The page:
4)   Dario Franchitti wins third straight IndyCar title.  Lost in the season-ending Las Vegas disaster was Franchitti’s third straight IZOD IndyCar championship and fourth title overall.  He is now tied for second in Indy series titles and trails only A.J. Foyt (who has seven).  The worst part about the Vegas sideshow was that it wasn’t needed.  Franchitti led Will Power by just 18 points going into the finale, well within striking range.  But Power was involved in the accident that took Dan Weldon’s life and when the race was cancelled, Franchitti was handed the somewhat hollow title.  
5)   Trevor Bayne wins Daytona 500.  The feel good moment of 2011 was Bayne’s victory in the 500.  The new Daytona surface led to Talladega style tag team racing and love it or hate it (put me in the “really dislike” category), it produces exciting finishes, often after 498 miles of some pretty boring lapping.  Bayne played it all to perfection.  It was an emotional victory lane for Bayne and even more so for the return of the Woods team, which had come close to missing Daytona.  Bayne has the potential to become the Tim Tebow of NASCAR, in stark contrast to the Busch Brats.
6)   The Busch Brats.  It looked for a while as if two of the most talented drivers in NASCAR, brothers Kurt and Kyle Busch, would be without rides in 2012 because of their boorish 2011 antics on- and off-the-track.  Kyle was all but gone until Joe Gibbs convinced corporate sponsor Mars Candy to give him one last chance.  Indications are Kyle will be limited to Sprint Cup races only in 2012, where Gibbs hopes he has more control over his driver.  Kurt has caught on with the #51 Phoenix Racing Chevrolet team of James Finch, but it’s hard to see how he can control his emotions with this second (or third?) tier team if the likes of Jack Roush and Roger Penske couldn’t make him happy. 
7)   Ganassi Dominates Grand-Am – Again.  Chip Ganassi Racing with Felix Sabates won its fifth Grand-Am title and fourth Rolex 24 at Daytona, taking the top two places at Daytona.  It was the Ganassi team’s second straight title and fifth overall. Scott Pruett won at Daytona and picked up his fourth Grand-Am driver’s championship.  One more overall win at Daytona (he has four) and Pruett will have more wins than any other driver in Daytona 24 history.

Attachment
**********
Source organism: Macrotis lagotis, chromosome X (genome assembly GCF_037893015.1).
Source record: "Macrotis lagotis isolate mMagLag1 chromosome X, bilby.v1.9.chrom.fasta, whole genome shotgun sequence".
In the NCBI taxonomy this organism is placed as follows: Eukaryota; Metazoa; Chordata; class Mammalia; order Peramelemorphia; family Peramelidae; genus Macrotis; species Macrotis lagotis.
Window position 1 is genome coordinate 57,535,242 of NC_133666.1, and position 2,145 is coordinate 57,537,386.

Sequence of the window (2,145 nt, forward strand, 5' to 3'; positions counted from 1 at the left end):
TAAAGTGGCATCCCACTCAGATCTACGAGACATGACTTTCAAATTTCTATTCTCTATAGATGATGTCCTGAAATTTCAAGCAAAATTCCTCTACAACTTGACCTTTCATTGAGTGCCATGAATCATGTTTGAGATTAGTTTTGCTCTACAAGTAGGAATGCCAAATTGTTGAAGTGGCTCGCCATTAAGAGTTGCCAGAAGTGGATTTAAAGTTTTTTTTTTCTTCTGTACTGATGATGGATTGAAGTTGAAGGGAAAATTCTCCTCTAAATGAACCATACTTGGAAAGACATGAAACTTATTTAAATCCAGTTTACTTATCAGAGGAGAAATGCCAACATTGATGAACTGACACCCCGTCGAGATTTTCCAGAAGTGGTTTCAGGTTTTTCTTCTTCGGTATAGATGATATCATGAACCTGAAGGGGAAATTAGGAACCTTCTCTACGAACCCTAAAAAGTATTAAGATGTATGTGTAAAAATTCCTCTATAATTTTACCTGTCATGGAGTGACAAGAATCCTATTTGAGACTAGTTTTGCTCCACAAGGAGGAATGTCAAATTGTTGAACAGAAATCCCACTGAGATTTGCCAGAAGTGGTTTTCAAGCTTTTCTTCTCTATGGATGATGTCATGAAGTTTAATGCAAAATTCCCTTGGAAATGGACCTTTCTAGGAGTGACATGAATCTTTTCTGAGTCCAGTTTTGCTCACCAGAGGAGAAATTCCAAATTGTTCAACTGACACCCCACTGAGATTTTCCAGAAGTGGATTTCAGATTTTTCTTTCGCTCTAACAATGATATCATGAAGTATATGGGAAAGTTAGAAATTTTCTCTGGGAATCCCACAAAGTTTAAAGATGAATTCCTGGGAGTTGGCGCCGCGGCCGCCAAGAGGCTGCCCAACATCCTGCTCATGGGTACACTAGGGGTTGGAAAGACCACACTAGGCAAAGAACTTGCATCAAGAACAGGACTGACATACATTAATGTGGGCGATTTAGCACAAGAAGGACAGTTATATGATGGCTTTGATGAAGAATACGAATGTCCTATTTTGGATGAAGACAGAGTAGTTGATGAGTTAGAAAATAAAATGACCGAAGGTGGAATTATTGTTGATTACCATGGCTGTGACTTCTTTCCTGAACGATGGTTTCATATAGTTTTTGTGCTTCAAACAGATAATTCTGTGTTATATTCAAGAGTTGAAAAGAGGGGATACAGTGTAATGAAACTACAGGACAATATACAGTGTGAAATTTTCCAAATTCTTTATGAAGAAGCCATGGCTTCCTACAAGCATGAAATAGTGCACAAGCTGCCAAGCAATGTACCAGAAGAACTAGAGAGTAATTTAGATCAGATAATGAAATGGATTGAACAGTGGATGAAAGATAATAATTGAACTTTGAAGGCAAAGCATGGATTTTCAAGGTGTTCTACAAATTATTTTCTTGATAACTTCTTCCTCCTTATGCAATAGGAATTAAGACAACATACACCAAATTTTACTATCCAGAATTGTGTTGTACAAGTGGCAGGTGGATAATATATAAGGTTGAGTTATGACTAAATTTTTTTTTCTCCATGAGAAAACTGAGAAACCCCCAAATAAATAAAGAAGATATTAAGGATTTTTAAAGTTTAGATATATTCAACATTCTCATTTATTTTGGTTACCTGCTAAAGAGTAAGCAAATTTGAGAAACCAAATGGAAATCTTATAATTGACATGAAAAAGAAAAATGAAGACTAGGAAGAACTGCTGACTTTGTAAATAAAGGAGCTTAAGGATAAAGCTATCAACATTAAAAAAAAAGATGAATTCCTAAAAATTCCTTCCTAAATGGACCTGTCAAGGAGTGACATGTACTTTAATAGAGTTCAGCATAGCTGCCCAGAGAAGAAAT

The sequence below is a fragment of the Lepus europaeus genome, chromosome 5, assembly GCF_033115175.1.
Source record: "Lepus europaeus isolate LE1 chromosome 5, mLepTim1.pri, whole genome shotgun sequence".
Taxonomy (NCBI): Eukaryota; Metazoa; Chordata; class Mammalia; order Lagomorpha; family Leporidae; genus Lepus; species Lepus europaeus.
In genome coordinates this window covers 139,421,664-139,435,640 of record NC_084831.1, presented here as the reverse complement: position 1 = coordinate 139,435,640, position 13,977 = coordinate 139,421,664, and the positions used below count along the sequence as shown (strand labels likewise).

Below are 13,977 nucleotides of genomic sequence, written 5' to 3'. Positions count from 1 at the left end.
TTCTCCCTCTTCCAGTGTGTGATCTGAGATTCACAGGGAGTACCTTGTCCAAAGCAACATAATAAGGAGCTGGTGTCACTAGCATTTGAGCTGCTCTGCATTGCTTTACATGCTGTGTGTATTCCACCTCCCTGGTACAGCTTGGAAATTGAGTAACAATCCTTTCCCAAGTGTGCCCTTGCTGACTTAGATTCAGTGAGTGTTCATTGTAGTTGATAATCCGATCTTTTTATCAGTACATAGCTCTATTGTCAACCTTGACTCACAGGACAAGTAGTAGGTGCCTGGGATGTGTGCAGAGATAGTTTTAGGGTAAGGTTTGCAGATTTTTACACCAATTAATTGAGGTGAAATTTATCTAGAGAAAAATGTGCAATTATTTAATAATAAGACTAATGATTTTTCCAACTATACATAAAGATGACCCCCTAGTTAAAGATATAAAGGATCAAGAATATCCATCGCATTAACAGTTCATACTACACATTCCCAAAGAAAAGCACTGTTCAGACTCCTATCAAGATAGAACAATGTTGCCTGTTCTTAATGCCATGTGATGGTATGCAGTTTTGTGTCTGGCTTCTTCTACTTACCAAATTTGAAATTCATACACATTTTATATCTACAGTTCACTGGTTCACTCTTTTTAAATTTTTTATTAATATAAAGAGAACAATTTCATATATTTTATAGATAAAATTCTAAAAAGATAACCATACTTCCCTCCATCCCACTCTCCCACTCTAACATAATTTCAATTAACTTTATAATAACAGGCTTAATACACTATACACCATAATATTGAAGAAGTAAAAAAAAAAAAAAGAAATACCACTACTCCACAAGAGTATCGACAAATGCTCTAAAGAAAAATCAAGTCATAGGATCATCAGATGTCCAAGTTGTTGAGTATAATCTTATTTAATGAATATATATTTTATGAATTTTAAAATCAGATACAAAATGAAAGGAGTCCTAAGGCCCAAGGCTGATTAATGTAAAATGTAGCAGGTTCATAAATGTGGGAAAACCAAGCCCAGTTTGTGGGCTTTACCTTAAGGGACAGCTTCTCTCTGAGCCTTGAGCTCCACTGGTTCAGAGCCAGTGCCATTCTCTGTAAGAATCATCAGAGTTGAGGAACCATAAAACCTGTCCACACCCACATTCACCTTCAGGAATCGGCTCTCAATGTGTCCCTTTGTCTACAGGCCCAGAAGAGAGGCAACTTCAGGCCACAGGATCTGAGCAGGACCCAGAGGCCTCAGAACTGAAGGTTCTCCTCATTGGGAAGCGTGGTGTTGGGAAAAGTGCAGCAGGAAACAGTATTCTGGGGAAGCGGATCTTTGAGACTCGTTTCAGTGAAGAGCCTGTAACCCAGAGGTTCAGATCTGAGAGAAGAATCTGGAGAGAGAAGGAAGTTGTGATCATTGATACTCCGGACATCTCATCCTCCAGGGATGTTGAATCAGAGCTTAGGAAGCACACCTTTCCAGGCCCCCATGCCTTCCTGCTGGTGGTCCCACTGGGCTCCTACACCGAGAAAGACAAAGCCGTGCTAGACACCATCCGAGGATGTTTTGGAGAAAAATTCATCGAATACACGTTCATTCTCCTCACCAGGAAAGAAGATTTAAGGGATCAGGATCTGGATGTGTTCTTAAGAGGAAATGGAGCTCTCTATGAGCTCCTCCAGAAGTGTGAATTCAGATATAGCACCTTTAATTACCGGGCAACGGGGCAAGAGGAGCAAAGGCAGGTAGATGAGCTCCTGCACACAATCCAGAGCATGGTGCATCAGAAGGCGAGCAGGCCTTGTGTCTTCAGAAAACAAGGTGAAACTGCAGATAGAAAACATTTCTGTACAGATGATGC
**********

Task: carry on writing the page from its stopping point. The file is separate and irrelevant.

8)   Racing Biz.  Off-track happenings rivaled on-track action in 2011 and continue to loom large over 2012.  NASCAR seemed to stabilize its fan base both at the track and on television, but at a far cry from its peak years.  Tracks that rapidly expanded seating capacity during the mid-2000 boom years are now embarrassed by empty grandstands.   Teams large and small lost sponsorships.  Top tier NASCAR teams, including Roush/Fenway and Richard Childress Racing, have cut the number of cars they will run in 2012.  In IndyCar, one of the top teams in the series, Newman/Haas Racing, has said it won’t run at all in 2012 because of the lack of sponsorship and the cost of acquiring new cars.  On the television front, IndyCar may be getting a boost from NBC’s push to make Versus a competitor with ESPN.  NASCAR, on the other hand, has to be concerned that Fox appears interested in moving nearly half of the 13 Sprint Cup races it televises to its Speed channel.  Fox positions it as a move to boost Speed, but it can’t be good for NASCAR.  When ABC moved more of its Sprint Cup races to ESPN, viewership on both channels suffered.   
9)   New car, engines, for IndyCar.  The IndyCar series selected its long awaited new car design during 2011.  The selection committee picked a traditional design from Dallara, an IndyCar partner since 1997, while dismissing the radical Delta Wing supported by Chip Ganassi and a few others.  Plans to allow the teams to develop their own aero packages have been put on hold in an effort to control costs and the car is now known as the DW12 in honor of Dan Weldon, who had done initial testing of the car prior to his death.  Three engine manufacturers have stepped up to build new engines of 2.2-liter, turbocharged, V6 configuration.  Honda, the sole engine supplier since 2006, will be joined by Chevrolet and Lotus branded engines in the coming year.
10) F1 returning to U.S.?  In great fanfare it was announced Formula One would return to America in 2012 at a new track being built in Austin, Texas.  It’s been four years since Formula One last raced in the U.S., at Indianapolis in 2007.  The announcement has been followed by the typical F1 drama and with the race off-and-on several times through the year.  Adding to the confusion, a second race in America was put on the tentative schedule for 2013.  By year’s end the Texas race was back on again.  In an indication of F1’s total arrogance, the race is scheduled for Nov. 18, the same day as NASCAR’s Chase finale in Homestead.  Nice.  Will it really happen?  Who knows?  Does anyone care?